2004’s Layer Cake, on first butcher’s*, appears to mark the beginning of the end of a brief, popular cycle of British capers focusing on working class lads whose penchant for larcenous mischief sets off a series of chaotic events that creates unexpected ripples and rifts throughout London’s criminal underworld. Guy Ritchie, who innovated this sub-genre in the 1990s with the high-octane Lock, Stock, and Two Smoking Barrels and Snatch, was actually set to direct this adaptation of J.J. Connolly’s novel before being sidetracked by other projects. Ritchie’s producer Matthew Vaughn subsequently stepped into the director’s chair, delivering a film that, while still utilizing some of the zippy visual trickery and knotty plotting associated with the earlier films, took a harder gaze at the relationship between neoliberalism and the English class structure.
The film’s protagonist, XXX (Daniel Craig), is a cocaine manufacturer who sees himself as less of a criminal and more of an entrepreneur, who credits his success more to his grasp of larger historical market and sociological forces than brute aggression. He begins the film by dispassionately narrating a history of how hardened criminal types saw a huge profit from the counterculture’s obsession with drugs (via interaction within the penal system) and found ways to monetize it, expanding the range of organized criminality beyond extortion, thievery and racketeering. He sees himself as part of a civilizing process transforming the underworld from hardscrabble brutality to a legally sanctioned business. At that point, he assures the audience that major corporations will take over the trade and he’ll take his savings and move into a more legitimate enterprise.
The plot, naturally, requires the narrator’s positivism to get royally fucked with, and that comes in the form of Jimmie Price (Kenneth Cranham), a brash, vulgar working class kingpin who distributes XXX’s illicit wares. Craving the materialist trappings of upper-crust respectability (lavish golf club memberships etc.) he resents those who, like his supplier, take on a sense of entitlement from their suave corporate boardroom airs. Jimmie initiates two schemes designed to undermine, or perhaps kill off, his protégé: the first involves forcing XXX to purchase drugs from a wigged-out supplier whose cache is stolen from Serbian gangsters, and the second involves making him go full-on Phillip Marlowe in tracking down a missing junkie as part of a mysterious plan to exert leverage over Eddie Temple (Michael Gambon), a quieter man of similar cockney origins who actually runs the whole argy-bargy.
Further complicating XXXs conundrum: all of his more competent associates are either as mercenary as he is (thus demanding payment up front, thus providing cash flow issues) or, in the case of his chief bodyguard, Morty (George Harris), forced to flee once an unexpected opportunity to settle an old score makes him a temporary fugitive. The protagonist’s aloof objectivity, faced with these multiple agonistes, becomes ruthless and pragmatic, and he ultimately allows himself to join forces with Temple and accept that, if he intends to escape this trap, he must ascend the corporate ladder by action and fearless ruthlessness.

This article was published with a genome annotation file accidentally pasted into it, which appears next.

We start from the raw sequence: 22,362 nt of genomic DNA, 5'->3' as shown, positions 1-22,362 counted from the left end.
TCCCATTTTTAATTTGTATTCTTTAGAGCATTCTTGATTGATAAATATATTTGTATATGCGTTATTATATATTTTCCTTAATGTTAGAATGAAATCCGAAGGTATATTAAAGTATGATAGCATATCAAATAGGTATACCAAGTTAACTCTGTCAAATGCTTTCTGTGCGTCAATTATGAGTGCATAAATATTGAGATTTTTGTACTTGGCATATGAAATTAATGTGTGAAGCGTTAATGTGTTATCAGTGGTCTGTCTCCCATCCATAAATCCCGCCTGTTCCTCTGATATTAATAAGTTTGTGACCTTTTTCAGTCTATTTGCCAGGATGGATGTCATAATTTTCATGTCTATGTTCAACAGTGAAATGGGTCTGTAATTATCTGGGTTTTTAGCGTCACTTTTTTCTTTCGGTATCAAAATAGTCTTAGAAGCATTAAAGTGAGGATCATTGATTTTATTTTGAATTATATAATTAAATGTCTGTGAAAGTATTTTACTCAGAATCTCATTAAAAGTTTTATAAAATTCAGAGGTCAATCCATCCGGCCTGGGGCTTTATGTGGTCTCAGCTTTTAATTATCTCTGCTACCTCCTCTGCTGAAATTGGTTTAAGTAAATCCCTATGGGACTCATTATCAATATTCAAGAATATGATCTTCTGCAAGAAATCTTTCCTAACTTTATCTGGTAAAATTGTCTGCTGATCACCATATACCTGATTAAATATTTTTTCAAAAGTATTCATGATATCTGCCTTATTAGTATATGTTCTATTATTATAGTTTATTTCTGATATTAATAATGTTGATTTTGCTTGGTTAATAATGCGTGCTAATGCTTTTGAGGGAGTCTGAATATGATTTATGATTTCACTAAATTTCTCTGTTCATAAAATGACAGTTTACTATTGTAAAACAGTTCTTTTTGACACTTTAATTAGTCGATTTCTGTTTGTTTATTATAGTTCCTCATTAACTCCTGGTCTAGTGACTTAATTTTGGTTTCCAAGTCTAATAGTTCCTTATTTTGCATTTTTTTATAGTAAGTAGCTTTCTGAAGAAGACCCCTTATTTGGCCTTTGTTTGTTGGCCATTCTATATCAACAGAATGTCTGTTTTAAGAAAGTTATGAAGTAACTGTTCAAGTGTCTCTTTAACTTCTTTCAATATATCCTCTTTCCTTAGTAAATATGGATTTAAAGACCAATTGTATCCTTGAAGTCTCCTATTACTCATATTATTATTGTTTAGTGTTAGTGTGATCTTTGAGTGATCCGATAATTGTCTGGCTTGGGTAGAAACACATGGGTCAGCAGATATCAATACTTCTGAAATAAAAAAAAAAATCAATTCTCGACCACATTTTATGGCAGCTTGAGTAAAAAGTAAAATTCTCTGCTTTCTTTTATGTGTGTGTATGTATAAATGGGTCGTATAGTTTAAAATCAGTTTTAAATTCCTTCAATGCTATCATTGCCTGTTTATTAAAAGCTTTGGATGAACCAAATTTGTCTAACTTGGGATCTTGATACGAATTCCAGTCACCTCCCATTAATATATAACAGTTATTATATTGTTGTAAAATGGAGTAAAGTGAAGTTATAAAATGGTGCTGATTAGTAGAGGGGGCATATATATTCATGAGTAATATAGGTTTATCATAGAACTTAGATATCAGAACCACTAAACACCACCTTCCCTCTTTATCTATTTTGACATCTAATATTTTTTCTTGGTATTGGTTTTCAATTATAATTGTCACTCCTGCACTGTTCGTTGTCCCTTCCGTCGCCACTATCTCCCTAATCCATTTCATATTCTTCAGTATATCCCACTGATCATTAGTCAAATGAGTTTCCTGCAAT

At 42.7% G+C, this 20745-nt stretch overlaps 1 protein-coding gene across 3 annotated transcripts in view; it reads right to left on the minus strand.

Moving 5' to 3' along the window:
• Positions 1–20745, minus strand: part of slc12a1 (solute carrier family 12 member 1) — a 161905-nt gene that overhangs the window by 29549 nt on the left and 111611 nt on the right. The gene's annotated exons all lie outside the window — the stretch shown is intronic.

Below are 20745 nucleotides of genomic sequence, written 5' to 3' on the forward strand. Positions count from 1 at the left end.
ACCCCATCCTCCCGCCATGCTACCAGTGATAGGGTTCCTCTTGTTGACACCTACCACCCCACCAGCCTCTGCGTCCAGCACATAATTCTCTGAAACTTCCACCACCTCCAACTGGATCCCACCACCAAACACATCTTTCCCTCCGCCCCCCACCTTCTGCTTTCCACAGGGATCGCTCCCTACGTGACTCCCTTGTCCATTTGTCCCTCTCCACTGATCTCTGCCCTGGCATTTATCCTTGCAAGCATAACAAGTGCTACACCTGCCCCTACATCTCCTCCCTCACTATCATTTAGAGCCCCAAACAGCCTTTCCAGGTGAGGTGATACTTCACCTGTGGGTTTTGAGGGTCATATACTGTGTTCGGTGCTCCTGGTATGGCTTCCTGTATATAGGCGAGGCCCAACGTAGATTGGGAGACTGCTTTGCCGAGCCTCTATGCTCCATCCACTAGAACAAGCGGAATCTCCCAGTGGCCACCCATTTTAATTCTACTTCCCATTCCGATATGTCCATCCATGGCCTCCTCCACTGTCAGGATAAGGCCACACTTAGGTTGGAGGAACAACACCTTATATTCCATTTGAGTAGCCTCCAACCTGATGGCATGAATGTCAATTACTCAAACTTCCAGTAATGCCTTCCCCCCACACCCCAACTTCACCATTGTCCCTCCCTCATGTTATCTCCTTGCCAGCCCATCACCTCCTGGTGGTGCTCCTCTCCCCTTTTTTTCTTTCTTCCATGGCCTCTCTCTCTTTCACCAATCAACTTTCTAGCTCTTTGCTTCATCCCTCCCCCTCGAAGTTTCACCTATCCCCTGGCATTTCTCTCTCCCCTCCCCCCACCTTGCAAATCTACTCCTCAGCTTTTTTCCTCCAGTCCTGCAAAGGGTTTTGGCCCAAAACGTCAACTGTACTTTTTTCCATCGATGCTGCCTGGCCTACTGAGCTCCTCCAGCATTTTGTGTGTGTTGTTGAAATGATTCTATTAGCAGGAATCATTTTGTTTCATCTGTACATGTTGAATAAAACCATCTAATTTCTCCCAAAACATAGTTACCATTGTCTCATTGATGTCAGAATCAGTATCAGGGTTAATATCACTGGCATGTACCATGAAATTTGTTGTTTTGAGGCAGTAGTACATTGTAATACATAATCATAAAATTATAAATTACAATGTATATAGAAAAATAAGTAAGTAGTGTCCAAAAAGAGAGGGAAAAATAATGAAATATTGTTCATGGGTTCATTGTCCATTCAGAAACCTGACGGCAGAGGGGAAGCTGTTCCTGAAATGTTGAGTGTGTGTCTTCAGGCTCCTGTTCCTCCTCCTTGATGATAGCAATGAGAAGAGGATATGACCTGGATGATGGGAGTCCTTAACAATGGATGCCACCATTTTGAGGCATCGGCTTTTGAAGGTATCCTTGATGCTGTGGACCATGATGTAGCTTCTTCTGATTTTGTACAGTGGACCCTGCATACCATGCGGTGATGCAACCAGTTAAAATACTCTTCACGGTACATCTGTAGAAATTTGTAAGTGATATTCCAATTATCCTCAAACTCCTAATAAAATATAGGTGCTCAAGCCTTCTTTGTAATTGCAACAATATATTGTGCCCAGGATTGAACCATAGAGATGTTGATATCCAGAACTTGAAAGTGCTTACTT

Layer Cake’s conceit of comparing the code of the gangster film to aspirational white collar professionalism was certainly an old trope by 2004, but it adds an effective layer of gravitas to the film’s quirky, Tarantino-inspired braggadocio that had begun to feel dated by 2004. Additionally, it allows signifiers of class stratification (look at the title, folks) that give the picture a decidedly British feel absent in the Ritchie films. One example is a scene where XXX meets Temple in the latter’s library to sell him the ill-gotten drug shipment. XXX seems interested in the volumes included in the specific collection, which is so big it requires two stories to house. To him, these contents have an intrinsic value of explaining the way the world works. Temple seems vaguely perturbed at XXX’s reaction — to him, these are props necessary to convince business associates with legitimate enterprises of his will to power and willingness to engage in actions designed to maintain it. To the neoliberal mindset, knowledge, as a process of abstract thought, is an instrument of reason and the making of harmonious economic relationships, but to the gangster it is power, and displaying the vestiges of intellectual labor is an action tied to his will. In failing to recognize that, XXX exposes his limitations to his partner/adversary.
This is where the film’s vicarious thrills lie, methinks. It moves from dispassionately deconstructing the gangster genre towards absorbing the viewer in the necessary actions that the protagonist must employ to escape his predicament. It gracefully transitions the viewer from a process of reason towards pure action and consequence. And it nevertheless restores a very British sense of the social class strata in that nation’s crime film tradition (see The Long Good Friday for one classic example) that was downplayed in the Ritchie films. The morality of action as consequence is a force for personal betterment, but it doesn’t necessarily reflect the order of society. As Temple so colorfully puts it, “You’re born, you take shit. You get out in the world, you take more shit. You climb a little higher, you take less shit. Till one day you’re up in the rarefied atmosphere and you’ve forgotten what shit even looks like. Welcome to the layer cake, son.
*Cockney rhyming slang for “look” — shortened from “butcher’s hook,” geddit? — ed.